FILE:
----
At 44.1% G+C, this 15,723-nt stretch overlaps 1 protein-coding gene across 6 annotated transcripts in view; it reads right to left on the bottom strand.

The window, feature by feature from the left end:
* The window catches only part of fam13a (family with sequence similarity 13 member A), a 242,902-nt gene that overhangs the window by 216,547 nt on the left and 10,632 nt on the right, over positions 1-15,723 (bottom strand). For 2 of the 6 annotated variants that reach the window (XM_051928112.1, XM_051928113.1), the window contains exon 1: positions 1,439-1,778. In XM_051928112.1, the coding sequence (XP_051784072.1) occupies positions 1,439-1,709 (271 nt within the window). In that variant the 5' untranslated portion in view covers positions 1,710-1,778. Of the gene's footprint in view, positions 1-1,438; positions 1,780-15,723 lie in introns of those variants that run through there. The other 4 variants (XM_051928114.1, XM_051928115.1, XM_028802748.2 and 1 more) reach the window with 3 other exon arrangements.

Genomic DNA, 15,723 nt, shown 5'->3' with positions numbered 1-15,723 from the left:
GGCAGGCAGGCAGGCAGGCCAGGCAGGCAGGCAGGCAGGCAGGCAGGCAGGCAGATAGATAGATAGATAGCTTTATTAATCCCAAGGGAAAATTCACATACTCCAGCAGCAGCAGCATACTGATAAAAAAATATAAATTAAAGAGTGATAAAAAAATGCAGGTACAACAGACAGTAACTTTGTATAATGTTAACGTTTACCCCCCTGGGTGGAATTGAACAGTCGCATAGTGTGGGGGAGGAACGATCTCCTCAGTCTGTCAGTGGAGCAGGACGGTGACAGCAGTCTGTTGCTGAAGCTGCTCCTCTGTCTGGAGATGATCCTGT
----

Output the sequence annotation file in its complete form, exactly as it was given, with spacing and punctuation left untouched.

At 44.1% G+C, this 15,723-nt stretch overlaps 1 protein-coding gene across 6 annotated transcripts in view; it reads right to left on the bottom strand.

The window, feature by feature from the left end:
* The window catches only part of fam13a (family with sequence similarity 13 member A), a 242,902-nt gene that overhangs the window by 216,547 nt on the left and 10,632 nt on the right, over positions 1-15,723 (bottom strand). For 2 of the 6 annotated variants that reach the window (XM_051928112.1, XM_051928113.1), the window contains exon 1: positions 1,439-1,778. In XM_051928112.1, the coding sequence (XP_051784072.1) occupies positions 1,439-1,709 (271 nt within the window). In that variant the 5' untranslated portion in view covers positions 1,710-1,778. Of the gene's footprint in view, positions 1-1,438; positions 1,780-15,723 lie in introns of those variants that run through there. The other 4 variants (XM_051928114.1, XM_051928115.1, XM_028802748.2 and 1 more) reach the window with 3 other exon arrangements.

Genomic DNA, 15,723 nt, shown 5'->3' with positions numbered 1-15,723 from the left:
GGCAGGCAGGCAGGCAGGCCAGGCAGGCAGGCAGGCAGGCAGGCAGGCAGGCAGATAGATAGATAGATAGCTTTATTAATCCCAAGGGAAAATTCACATACTCCAGCAGCAGCAGCATACTGATAAAAAAATATAAATTAAAGAGTGATAAAAAAATGCAGGTACAACAGACAGTAACTTTGTATAATGTTAACGTTTACCCCCCTGGGTGGAATTGAACAGTCGCATAGTGTGGGGGAGGAACGATCTCCTCAGTCTGTCAGTGGAGCAGGACGGTGACAGCAGTCTGTTGCTGAAGCTGCTCCTCTGTCTGGAGATGATCCTGT